Retail: some perspective on the positive July figures has assembled charts showing that, adjusted for inflation and population growth, sales have only half recovered from the last recession. Sales are comparable to those of a decade ago, which is probably a healthier level than what we experienced at the height of the credit boom: 

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It’s a beautiful day for shorting. My picks: Wal-Mart & Costco

I wouldn’t be surprised if the market ends down on the week (maybe even the day). This morning’s little bailout* blip just offers shorts another chance to set up some trades we may have missed in the bounce since July. (*For a dissection of the bailout, here’s Mish).

Why short leading discount big-box retailers? Although they sell stuff cheaply, they have come to rely on Americans buying lots of cheap stuff. American’s have a habit of viewing low prices as an opportunity** to buy more of something, not to buy the same amount and save the difference. The aisles of these stores are packed with discretionary goods: a myriad of toys, cosmetics, housewares, sporting equipment, and all kinds of footwear and clothing. People’s homes are overflowing with decades worth of junk: enough clothing for a couple of generations, and used toys, tools and appliances galore.

These stocks are priced for perfection, as if the consumer binge will continue in perpetuity and the companies will continue to open new stores in new exurbs. Unfortunately, many of those new developments will be ghost-towns before long, and the stores will be big, empty cleanup liabilities.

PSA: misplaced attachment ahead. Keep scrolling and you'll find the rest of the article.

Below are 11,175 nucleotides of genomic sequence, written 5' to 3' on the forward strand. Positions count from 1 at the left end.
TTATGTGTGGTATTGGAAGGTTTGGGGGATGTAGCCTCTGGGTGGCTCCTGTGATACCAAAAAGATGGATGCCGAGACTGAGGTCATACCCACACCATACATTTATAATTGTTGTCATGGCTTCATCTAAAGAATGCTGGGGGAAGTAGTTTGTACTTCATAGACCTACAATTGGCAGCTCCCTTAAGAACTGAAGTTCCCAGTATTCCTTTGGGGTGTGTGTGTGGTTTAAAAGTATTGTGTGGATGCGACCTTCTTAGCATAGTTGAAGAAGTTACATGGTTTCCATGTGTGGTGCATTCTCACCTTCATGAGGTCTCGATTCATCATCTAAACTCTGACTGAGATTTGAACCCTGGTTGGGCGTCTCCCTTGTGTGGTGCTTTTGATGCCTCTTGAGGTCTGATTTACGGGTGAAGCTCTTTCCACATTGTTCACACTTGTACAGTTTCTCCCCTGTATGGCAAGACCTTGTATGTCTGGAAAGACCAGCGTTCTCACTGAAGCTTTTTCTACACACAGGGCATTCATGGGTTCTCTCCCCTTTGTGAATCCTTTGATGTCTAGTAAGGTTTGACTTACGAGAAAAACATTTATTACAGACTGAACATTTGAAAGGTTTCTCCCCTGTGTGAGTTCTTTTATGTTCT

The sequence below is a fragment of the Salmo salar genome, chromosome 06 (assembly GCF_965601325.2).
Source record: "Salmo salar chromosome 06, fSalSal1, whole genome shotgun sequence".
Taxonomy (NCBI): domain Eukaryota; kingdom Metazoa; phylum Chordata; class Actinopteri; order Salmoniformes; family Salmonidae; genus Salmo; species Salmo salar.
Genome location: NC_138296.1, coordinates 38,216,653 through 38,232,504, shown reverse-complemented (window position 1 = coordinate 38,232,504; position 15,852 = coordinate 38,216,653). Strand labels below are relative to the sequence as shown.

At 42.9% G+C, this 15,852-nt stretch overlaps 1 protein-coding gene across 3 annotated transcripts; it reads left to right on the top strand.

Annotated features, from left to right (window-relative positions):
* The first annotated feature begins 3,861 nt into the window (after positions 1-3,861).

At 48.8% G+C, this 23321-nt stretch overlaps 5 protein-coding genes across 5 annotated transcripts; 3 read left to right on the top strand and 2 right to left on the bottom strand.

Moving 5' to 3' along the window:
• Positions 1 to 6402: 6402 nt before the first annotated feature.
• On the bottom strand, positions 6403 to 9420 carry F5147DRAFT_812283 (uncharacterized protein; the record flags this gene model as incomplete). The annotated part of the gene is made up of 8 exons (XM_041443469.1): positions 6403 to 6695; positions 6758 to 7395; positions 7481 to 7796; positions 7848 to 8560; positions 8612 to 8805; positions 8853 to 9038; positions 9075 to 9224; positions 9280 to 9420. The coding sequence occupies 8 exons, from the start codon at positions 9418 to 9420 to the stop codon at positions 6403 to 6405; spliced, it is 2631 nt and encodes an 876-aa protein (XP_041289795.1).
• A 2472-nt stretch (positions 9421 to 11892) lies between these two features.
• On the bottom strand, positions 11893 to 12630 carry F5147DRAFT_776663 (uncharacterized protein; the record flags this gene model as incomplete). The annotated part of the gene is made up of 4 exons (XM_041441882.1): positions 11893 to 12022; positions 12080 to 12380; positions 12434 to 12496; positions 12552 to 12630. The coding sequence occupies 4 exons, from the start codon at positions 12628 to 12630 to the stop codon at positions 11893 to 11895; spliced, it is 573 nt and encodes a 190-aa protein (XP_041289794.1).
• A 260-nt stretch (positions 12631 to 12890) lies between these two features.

Let’s take a look at the numbers:

Wal-Mart: Price: $61; P/E: 18; Dividend yield: 1.6%; Earnings growth, 2005-2007: 6.5%

Costco: Price: $70; P/E: 24; Dividend yield: 0.9%; Earnings growth, 2005-2007: 0.94%

By any Graham and Dodd style evaluation, these two are massively overpriced, Costco more so than Wal-Mart. However, I like the short odds on Wal-Mart just as much because it is so overbought and near a 52-week high in a sort of nifty-fifty bubble (hence, I picked up some puts this morning — I’ve had long-term puts on COST for a while).

Yes, same store sales may be up, but that is largely on account of groceries and gas. The profits are in discretionary items. Over the next 12 months, watch for sales to go flat and margins to shrink, before sales drop outright.


**People don’t apply this logic to investment purchases, hence the securities and real estate markets are inefficient.

Happy days are here again!

From a brief glance at Bloomberg today, I get the feeling that the bounce has about run its course. The talk is all about being “contrarian” by buying financials (um, wouldn’t that have been to buy them a month ago?), buying retail because the July sales report will probably be ugly, and to buy airlines (up 12% today) because oil is falling. The dollar is strong and even gold is down $33 to a six month low (about $820).

I am not surprised by the dollar’s bounce, and I’ve been calling for gold and oil to fall for some time now, but their decline is not a good sign. For oil to fall after total world production has peaked means that demand is drying up as the economy slows. For gold to fall signals that the credit inflation of recent years is over, and that cash is the new king (though it will be a short reign if Bernanke and Obama’s masters can help it). The strength in the dollar just reflects the weakness of Asia and the Eurozone and falling rates in their currencies.

Other signs that the end is neigh are the compressed VIX (near 20 again) and the ridiculous intra-day and intra-week volatility. Sustainable bullish moves are not this choppy, but bounces are, and particularly so near the top.

Time to batten down the hatches. This was just an eye of the storm, and the strongest winds are straight ahead: hundreds of bank failures and double digit unemployment within a year: